Walter A. McNeil, Chief of Police, Quincy Police Department, Quincy, Florida
hroughout its history, the mission of the IACP has required the association to be actively involved in deliberations over public safety and homeland security policies. As police leaders, it is part of our responsibility to ensure that policy makers at all levels of government hear the insight of law enforcement professionals when they are considering matters that will affect our ability to protect the public we serve.
We must not only serve as a resource for our elected leaders, to let them know which proposals would help us and which would hinder our ability to fulfill our mission; we must also speak out publicly and ensure that our communities are aware of our capabilities, our limitations, and how the daily changes affect how our officers police.
Unfortunately, however, I believe that chiefs all too often tend to focus on the day-to-day details of running their agencies without engaging in the larger public debate that has a direct and fundamental impact on our ability to police our communities effectively. This cannot continue.
We must realize that, as chiefs, we possess the expertise on law enforcement issues that others lack. As a result, it is our duty to work with our community leaders and representatives—on the local, state, and federal levels—and ensure that we are speaking out about the challenges and difficulties our officers and our departments are facing.
For example, over the past few years we have witnessed several fundamental changes in the way we do business and, I believe, a significant change in policing as a whole. One of the biggest challenges that we have faced is reduced budgets—an issue that all of us in the law enforcement community encounter. Reductions in staffing are at an all-time high. The negative effect of reducing services to our communities cannot be overstated.
These cutbacks come at a time when our departments are facing new and unique challenges. In addition to addressing traditional issues of crime and violence, police agencies also are being asked to respond to large-scale protests and acts of civil disobedience. These events often inject law enforcement personnel directly into charged, confrontational environments with the various citizens they are sworn to protect. This causes a strain both on departmental resources and on the vital police-community relationship.
For this reason, it is more important than ever for police chiefs to be actively involved in speaking out. It is imperative that we address not only our communities but our leaders as well. Only by speaking up can we ensure that the needs and concerns of the law enforcement community are heard.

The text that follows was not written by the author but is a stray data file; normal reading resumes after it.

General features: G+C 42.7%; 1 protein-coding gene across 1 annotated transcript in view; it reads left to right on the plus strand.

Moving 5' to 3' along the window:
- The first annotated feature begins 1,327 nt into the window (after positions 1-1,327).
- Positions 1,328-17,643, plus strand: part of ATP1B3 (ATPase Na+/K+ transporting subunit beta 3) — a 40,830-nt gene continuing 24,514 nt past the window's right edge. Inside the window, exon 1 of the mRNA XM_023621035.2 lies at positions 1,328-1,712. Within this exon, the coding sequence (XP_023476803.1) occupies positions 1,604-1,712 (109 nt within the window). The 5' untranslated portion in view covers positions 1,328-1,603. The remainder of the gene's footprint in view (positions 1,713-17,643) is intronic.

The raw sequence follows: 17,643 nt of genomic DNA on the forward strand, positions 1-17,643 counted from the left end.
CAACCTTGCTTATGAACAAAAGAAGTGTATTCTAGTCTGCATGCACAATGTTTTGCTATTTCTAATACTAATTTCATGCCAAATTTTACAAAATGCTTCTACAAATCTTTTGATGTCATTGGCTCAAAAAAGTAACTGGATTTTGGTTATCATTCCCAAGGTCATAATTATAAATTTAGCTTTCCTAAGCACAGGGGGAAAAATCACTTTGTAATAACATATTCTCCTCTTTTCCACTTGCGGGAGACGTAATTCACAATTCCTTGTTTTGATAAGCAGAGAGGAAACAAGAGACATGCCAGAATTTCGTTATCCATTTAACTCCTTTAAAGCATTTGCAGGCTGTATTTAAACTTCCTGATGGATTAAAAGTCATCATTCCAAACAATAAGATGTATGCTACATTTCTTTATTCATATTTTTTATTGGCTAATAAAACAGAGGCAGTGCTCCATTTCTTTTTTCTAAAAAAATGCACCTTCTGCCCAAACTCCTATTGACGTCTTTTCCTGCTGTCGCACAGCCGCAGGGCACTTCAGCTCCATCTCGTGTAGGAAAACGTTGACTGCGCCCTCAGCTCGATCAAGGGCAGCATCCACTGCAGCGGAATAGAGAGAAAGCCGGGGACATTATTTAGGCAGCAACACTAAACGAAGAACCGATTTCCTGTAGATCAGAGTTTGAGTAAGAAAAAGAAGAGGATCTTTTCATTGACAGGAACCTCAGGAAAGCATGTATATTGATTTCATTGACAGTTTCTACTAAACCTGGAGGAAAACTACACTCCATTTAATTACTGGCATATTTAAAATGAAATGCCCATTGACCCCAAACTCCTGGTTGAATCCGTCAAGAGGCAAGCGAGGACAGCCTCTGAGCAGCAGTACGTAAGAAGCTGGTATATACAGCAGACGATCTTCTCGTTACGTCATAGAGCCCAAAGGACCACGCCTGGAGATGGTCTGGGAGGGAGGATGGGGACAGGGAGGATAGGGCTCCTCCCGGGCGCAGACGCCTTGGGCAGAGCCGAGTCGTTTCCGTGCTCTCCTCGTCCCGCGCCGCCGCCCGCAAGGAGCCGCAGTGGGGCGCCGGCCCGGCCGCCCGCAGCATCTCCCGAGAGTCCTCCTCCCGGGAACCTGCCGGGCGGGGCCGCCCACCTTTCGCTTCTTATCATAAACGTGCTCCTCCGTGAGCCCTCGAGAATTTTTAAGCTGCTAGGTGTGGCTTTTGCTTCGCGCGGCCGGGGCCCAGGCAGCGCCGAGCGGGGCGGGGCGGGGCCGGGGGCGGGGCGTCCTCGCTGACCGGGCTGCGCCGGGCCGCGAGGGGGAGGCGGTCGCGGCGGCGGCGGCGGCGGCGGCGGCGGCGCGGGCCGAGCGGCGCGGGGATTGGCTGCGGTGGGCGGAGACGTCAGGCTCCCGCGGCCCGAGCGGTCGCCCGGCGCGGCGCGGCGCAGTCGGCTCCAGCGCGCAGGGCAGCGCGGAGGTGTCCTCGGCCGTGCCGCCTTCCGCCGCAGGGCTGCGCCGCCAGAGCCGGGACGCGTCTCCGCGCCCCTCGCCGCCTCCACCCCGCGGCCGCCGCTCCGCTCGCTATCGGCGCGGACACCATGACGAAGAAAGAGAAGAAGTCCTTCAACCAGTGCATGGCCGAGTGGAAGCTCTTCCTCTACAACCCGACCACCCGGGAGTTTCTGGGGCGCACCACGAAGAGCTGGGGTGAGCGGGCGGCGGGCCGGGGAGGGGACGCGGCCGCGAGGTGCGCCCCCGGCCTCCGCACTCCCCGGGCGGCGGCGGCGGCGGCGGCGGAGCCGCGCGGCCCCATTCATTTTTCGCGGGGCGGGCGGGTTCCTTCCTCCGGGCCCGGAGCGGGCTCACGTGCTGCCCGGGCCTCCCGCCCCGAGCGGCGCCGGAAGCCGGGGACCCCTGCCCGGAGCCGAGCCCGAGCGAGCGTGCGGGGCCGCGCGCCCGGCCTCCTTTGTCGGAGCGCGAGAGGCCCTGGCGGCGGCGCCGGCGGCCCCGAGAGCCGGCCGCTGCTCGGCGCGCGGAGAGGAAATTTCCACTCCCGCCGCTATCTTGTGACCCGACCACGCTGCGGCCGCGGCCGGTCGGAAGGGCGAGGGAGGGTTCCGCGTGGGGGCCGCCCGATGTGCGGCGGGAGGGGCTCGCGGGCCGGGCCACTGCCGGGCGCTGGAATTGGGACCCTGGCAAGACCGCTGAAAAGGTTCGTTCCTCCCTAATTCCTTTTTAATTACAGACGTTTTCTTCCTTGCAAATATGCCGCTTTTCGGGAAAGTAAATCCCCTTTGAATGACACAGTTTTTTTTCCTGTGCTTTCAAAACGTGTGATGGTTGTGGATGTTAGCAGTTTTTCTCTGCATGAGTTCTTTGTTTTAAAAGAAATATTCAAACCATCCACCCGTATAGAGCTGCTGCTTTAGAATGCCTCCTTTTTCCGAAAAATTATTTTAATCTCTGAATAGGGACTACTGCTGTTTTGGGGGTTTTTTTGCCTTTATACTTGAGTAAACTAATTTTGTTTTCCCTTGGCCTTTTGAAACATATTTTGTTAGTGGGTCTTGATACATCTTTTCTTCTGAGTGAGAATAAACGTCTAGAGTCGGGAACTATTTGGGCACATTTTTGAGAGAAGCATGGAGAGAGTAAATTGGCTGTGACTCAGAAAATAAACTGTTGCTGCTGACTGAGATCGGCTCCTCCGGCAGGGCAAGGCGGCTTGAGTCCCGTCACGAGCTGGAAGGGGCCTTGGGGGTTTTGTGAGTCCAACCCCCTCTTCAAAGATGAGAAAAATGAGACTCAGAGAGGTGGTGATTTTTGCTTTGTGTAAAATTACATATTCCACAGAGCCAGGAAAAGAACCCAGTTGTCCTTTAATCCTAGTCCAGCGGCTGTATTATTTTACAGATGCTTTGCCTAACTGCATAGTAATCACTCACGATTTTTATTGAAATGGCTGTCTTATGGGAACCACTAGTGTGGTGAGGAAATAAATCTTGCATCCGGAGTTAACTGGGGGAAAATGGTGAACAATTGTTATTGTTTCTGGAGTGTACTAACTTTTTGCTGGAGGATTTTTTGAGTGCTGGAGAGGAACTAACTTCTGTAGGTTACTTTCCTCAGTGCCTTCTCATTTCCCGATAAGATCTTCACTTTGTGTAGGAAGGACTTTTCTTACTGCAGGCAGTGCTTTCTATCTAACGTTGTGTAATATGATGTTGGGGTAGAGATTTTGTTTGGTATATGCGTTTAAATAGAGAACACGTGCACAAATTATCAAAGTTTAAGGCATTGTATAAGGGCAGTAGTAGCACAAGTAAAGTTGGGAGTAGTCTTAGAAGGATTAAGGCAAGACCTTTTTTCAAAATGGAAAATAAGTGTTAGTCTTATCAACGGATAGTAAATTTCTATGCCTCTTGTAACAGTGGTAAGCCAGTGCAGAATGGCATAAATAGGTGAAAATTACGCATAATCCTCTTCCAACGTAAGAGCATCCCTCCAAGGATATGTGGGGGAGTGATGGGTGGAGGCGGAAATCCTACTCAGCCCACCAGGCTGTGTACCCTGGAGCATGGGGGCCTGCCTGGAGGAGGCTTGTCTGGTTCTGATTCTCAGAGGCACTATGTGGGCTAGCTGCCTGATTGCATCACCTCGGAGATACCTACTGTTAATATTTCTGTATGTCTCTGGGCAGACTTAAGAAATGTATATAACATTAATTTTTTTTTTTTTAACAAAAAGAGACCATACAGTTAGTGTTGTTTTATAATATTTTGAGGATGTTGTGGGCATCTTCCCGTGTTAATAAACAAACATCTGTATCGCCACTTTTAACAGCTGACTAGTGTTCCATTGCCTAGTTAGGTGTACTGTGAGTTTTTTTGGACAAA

This is true both on the local level in your community and on the national level. When chiefs speak with one voice, we are heard loud and clear on Capitol Hill and with policy makers throughout the United States. The IACP will continue to work closely with members of Congress and the administration to make sure that policy makers in Washington are aware of the important issues that the law enforcement community is facing. But we cannot do it alone; we must have your involvement.
I am sure I can count on you. Historically, IACP members from all over the United States have contacted or met with their senators and representatives to press for high levels of critical state, local, and tribal funding and to discuss other issues important to the law enforcement community. We must keep up our efforts and continue to build upon established relationships with our elected representatives.
I not only encourage you to participate in IACP activities like Day on the Hill, which will be held this March 27, but also to independently contact your senators and representatives. Visit with them when they are back in your district. Call them, write to them, send them an email message, send them a fax, and make every effort to make certain that they are aware of your concerns and those of the law enforcement community.
It is my firm belief that at this critical time for our profession—when federal, state, tribal, and local law enforcement agencies are striving to protect the public from terrorists, sophisticated international gangs, online predators, and other violent criminals—it is extremely important that we, the law enforcement community, make our voices heard.
We must continue to build on the hard work that the IACP and you have done in the past. If our efforts to reduce crime and promote homeland security are to have any chance of succeeding, it is absolutely vital for Congress and the administration to take the necessary steps that will allow the United States’ first line of defense—law enforcement—to mount effective programs to protect our communities from both crime and terrorism. I urge you to act today. ■
Please cite as:
Walter A. McNeil, "Chiefs: Make Your Voices Heard," President’s Message, The Police Chief 79 (January 2012): 6.